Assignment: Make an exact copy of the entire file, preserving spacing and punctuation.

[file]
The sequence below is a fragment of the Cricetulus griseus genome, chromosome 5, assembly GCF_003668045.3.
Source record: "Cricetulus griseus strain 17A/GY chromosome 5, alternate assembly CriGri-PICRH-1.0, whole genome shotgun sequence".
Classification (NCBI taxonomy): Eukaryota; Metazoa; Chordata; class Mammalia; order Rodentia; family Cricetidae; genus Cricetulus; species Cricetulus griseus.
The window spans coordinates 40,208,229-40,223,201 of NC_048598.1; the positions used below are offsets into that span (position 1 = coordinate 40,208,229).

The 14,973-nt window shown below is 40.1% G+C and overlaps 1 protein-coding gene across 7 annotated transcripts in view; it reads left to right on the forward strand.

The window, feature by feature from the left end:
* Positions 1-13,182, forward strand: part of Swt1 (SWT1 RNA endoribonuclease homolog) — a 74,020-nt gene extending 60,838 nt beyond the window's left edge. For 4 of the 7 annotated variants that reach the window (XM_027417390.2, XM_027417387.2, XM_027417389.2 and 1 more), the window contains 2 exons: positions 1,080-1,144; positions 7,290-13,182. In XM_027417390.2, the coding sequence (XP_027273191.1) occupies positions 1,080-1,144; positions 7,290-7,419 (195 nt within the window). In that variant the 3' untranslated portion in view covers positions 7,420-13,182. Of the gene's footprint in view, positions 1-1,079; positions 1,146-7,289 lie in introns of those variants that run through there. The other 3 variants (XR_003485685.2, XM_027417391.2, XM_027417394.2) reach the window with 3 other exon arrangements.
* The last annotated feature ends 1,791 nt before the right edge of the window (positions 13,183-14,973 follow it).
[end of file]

The sequence below is a fragment of the Cricetulus griseus genome, chromosome 5, assembly GCF_003668045.3.
Source record: "Cricetulus griseus strain 17A/GY chromosome 5, alternate assembly CriGri-PICRH-1.0, whole genome shotgun sequence".
Classification (NCBI taxonomy): Eukaryota; Metazoa; Chordata; class Mammalia; order Rodentia; family Cricetidae; genus Cricetulus; species Cricetulus griseus.
The window spans coordinates 40,208,229-40,223,201 of NC_048598.1; the positions used below are offsets into that span (position 1 = coordinate 40,208,229).

The 14,973-nt window shown below is 40.1% G+C and overlaps 1 protein-coding gene across 7 annotated transcripts in view; it reads left to right on the forward strand.

The window, feature by feature from the left end:
* Positions 1-13,182, forward strand: part of Swt1 (SWT1 RNA endoribonuclease homolog) — a 74,020-nt gene extending 60,838 nt beyond the window's left edge. For 4 of the 7 annotated variants that reach the window (XM_027417390.2, XM_027417387.2, XM_027417389.2 and 1 more), the window contains 2 exons: positions 1,080-1,144; positions 7,290-13,182. In XM_027417390.2, the coding sequence (XP_027273191.1) occupies positions 1,080-1,144; positions 7,290-7,419 (195 nt within the window). In that variant the 3' untranslated portion in view covers positions 7,420-13,182. Of the gene's footprint in view, positions 1-1,079; positions 1,146-7,289 lie in introns of those variants that run through there. The other 3 variants (XR_003485685.2, XM_027417391.2, XM_027417394.2) reach the window with 3 other exon arrangements.
* The last annotated feature ends 1,791 nt before the right edge of the window (positions 13,183-14,973 follow it).